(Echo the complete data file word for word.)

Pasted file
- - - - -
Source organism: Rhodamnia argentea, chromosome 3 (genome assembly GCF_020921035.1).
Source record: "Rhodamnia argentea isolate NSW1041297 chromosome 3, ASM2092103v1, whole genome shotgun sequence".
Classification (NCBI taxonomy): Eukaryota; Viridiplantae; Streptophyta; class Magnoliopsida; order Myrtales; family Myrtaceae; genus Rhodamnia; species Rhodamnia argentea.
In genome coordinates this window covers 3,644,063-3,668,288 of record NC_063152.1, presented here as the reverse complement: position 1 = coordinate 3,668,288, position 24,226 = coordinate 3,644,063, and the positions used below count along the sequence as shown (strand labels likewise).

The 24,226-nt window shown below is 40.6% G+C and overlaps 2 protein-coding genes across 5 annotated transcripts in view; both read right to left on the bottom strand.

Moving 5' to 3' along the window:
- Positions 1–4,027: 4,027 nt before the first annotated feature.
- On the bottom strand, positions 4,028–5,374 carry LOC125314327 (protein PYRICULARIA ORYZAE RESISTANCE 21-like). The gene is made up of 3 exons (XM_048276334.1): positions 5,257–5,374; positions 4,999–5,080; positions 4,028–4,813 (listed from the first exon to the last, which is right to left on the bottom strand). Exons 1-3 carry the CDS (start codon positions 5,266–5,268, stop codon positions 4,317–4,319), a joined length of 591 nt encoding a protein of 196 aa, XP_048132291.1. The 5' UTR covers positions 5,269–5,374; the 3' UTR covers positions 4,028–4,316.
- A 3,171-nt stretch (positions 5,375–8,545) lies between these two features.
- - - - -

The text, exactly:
Source organism: Rhodamnia argentea, chromosome 3 (genome assembly GCF_020921035.1).
Source record: "Rhodamnia argentea isolate NSW1041297 chromosome 3, ASM2092103v1, whole genome shotgun sequence".
Classification (NCBI taxonomy): Eukaryota; Viridiplantae; Streptophyta; class Magnoliopsida; order Myrtales; family Myrtaceae; genus Rhodamnia; species Rhodamnia argentea.
In genome coordinates this window covers 3,644,063-3,668,288 of record NC_063152.1, presented here as the reverse complement: position 1 = coordinate 3,668,288, position 24,226 = coordinate 3,644,063, and the positions used below count along the sequence as shown (strand labels likewise).

The 24,226-nt window shown below is 40.6% G+C and overlaps 2 protein-coding genes across 5 annotated transcripts in view; both read right to left on the bottom strand.

Moving 5' to 3' along the window:
- Positions 1–4,027: 4,027 nt before the first annotated feature.
- On the bottom strand, positions 4,028–5,374 carry LOC125314327 (protein PYRICULARIA ORYZAE RESISTANCE 21-like). The gene is made up of 3 exons (XM_048276334.1): positions 5,257–5,374; positions 4,999–5,080; positions 4,028–4,813 (listed from the first exon to the last, which is right to left on the bottom strand). Exons 1-3 carry the CDS (start codon positions 5,266–5,268, stop codon positions 4,317–4,319), a joined length of 591 nt encoding a protein of 196 aa, XP_048132291.1. The 5' UTR covers positions 5,269–5,374; the 3' UTR covers positions 4,028–4,316.
- A 3,171-nt stretch (positions 5,375–8,545) lies between these two features.